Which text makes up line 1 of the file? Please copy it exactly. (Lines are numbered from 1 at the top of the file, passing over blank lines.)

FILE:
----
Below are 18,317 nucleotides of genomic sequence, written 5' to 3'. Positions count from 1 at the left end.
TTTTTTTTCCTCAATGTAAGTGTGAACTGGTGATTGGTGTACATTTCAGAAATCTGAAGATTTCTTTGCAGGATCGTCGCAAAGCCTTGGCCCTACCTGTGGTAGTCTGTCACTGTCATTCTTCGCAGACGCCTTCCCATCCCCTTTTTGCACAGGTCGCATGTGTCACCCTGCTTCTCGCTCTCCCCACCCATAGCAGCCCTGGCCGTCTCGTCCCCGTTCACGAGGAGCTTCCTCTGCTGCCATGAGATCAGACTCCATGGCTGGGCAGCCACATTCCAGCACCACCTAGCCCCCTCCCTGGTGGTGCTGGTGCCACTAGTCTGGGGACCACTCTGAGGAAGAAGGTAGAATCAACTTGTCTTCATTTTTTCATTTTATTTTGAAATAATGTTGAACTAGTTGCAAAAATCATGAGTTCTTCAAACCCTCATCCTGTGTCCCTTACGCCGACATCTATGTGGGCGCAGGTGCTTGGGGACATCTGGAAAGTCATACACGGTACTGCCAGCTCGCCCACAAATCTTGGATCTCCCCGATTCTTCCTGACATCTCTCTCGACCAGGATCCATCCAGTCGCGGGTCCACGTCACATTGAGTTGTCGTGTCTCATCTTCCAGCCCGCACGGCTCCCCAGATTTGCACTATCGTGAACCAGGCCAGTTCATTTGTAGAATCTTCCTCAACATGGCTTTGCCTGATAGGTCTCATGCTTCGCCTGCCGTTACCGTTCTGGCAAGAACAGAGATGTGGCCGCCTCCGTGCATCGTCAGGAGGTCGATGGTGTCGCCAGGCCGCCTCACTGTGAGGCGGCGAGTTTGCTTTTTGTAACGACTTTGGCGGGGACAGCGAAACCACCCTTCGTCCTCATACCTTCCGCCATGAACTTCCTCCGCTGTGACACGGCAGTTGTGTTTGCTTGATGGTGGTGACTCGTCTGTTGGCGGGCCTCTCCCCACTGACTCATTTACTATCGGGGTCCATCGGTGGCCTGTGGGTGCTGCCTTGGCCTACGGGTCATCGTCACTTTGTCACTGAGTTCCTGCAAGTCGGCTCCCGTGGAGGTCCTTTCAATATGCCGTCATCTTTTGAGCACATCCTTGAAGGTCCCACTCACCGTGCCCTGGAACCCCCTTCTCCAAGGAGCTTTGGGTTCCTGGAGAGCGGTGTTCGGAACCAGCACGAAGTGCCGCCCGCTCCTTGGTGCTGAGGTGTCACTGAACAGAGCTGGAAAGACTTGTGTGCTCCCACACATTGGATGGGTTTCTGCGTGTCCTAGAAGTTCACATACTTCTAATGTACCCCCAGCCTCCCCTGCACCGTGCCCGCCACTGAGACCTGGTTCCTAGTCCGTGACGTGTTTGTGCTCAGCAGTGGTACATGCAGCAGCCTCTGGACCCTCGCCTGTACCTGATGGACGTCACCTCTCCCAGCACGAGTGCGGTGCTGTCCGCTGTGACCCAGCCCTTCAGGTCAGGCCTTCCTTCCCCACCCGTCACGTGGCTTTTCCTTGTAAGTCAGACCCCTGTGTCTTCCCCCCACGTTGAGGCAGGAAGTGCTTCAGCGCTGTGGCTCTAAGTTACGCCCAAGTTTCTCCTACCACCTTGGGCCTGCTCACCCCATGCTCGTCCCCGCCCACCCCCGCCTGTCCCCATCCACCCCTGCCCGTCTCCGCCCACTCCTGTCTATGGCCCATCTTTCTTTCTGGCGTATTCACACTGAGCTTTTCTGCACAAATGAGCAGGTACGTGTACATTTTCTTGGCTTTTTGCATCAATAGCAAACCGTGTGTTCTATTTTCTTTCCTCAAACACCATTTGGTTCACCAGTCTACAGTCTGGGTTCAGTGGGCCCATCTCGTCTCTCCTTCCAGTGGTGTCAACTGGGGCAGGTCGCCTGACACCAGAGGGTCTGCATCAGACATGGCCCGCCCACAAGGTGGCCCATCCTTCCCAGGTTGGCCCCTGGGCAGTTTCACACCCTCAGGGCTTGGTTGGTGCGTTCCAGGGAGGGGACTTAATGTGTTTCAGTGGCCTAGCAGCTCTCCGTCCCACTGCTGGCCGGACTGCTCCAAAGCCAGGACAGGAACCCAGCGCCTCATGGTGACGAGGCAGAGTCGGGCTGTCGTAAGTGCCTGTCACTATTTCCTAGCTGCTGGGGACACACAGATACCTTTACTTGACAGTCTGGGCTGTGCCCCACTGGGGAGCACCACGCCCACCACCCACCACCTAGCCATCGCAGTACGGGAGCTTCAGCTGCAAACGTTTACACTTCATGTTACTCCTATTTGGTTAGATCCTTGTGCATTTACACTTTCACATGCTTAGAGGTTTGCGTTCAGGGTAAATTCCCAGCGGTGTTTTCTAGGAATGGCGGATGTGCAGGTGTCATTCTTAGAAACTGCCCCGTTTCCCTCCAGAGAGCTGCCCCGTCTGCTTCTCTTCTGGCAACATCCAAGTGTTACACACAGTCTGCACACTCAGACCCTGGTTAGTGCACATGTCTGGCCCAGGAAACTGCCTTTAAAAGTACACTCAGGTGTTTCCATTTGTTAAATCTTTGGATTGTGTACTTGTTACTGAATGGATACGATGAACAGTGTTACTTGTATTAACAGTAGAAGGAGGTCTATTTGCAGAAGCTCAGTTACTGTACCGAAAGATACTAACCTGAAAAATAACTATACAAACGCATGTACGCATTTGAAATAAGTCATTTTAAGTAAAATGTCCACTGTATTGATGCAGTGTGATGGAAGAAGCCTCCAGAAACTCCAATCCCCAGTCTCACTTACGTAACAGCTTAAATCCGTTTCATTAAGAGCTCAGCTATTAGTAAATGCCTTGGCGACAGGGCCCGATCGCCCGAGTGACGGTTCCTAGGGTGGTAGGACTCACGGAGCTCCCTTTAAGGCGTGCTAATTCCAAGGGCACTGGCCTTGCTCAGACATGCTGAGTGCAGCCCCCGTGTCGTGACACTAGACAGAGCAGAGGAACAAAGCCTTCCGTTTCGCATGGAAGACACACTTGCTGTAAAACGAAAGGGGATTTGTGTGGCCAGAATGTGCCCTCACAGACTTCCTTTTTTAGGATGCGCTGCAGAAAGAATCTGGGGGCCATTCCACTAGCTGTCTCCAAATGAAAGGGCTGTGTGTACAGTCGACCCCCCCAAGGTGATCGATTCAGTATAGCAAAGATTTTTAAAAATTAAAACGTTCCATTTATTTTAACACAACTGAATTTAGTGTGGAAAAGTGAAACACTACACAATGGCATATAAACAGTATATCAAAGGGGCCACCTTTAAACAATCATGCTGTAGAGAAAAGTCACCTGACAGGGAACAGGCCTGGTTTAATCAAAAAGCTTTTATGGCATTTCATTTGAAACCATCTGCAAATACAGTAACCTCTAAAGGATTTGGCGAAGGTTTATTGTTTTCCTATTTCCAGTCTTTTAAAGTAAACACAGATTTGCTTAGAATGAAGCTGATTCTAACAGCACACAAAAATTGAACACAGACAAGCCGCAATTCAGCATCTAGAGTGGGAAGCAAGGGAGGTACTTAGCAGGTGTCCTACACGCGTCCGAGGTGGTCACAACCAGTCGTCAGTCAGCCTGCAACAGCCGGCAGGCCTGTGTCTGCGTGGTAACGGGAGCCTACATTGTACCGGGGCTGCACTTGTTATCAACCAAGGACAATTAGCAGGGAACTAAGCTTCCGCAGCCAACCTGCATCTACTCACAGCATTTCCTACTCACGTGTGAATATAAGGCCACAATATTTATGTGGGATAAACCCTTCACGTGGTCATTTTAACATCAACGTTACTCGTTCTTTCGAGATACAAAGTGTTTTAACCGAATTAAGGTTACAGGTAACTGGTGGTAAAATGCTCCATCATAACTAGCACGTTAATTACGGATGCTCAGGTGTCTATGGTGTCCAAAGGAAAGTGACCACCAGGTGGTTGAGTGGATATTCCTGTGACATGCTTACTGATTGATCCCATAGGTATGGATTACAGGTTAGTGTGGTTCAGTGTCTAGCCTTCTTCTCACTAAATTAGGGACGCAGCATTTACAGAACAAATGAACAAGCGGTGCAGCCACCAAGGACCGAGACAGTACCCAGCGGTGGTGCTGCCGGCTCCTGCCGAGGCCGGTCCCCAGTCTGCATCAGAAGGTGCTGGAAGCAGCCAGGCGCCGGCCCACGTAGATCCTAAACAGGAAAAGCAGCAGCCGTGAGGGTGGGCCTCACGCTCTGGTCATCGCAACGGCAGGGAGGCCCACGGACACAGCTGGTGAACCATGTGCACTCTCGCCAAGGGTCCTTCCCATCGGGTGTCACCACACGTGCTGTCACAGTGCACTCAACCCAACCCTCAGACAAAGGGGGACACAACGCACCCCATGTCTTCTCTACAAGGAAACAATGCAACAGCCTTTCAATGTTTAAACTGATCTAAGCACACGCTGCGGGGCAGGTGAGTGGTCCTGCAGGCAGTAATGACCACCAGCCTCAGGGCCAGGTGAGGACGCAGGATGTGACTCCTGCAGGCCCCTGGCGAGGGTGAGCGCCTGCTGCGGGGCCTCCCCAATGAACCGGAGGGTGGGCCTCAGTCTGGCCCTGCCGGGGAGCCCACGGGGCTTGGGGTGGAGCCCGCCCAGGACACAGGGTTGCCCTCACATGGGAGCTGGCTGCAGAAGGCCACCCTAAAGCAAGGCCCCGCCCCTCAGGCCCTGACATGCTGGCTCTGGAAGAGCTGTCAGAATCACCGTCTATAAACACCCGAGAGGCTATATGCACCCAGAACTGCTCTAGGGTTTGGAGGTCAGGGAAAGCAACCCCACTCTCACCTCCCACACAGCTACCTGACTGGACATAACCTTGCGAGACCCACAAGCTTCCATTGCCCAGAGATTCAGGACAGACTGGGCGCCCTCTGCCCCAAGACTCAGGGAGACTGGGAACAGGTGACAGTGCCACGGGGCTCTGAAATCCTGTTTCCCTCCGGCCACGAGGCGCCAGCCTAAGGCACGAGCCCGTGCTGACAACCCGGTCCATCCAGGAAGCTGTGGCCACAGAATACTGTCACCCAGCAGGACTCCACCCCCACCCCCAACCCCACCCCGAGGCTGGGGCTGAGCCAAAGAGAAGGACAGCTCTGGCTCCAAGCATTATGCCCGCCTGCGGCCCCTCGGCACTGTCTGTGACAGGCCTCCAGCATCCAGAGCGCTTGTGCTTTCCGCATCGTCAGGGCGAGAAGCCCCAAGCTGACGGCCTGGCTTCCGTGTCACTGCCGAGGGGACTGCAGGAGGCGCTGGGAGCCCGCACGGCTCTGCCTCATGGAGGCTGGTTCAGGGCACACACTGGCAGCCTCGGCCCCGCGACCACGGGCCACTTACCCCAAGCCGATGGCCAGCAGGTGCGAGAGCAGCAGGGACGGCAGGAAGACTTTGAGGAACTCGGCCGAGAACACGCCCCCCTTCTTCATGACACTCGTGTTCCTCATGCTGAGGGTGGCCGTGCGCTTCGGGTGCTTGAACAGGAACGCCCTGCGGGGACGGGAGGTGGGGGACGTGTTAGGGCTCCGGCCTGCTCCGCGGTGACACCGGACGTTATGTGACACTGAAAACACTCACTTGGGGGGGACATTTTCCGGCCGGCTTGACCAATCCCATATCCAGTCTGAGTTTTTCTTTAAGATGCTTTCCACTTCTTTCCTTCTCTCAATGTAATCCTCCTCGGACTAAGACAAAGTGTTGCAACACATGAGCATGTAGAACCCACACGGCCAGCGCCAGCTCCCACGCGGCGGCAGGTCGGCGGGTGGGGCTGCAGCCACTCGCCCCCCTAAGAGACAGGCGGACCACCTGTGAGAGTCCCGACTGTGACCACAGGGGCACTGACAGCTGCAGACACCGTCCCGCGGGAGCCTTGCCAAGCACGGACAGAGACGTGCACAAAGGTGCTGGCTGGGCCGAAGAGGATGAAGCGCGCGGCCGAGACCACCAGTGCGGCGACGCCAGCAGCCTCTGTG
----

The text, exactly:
Below are 18,317 nucleotides of genomic sequence, written 5' to 3'. Positions count from 1 at the left end.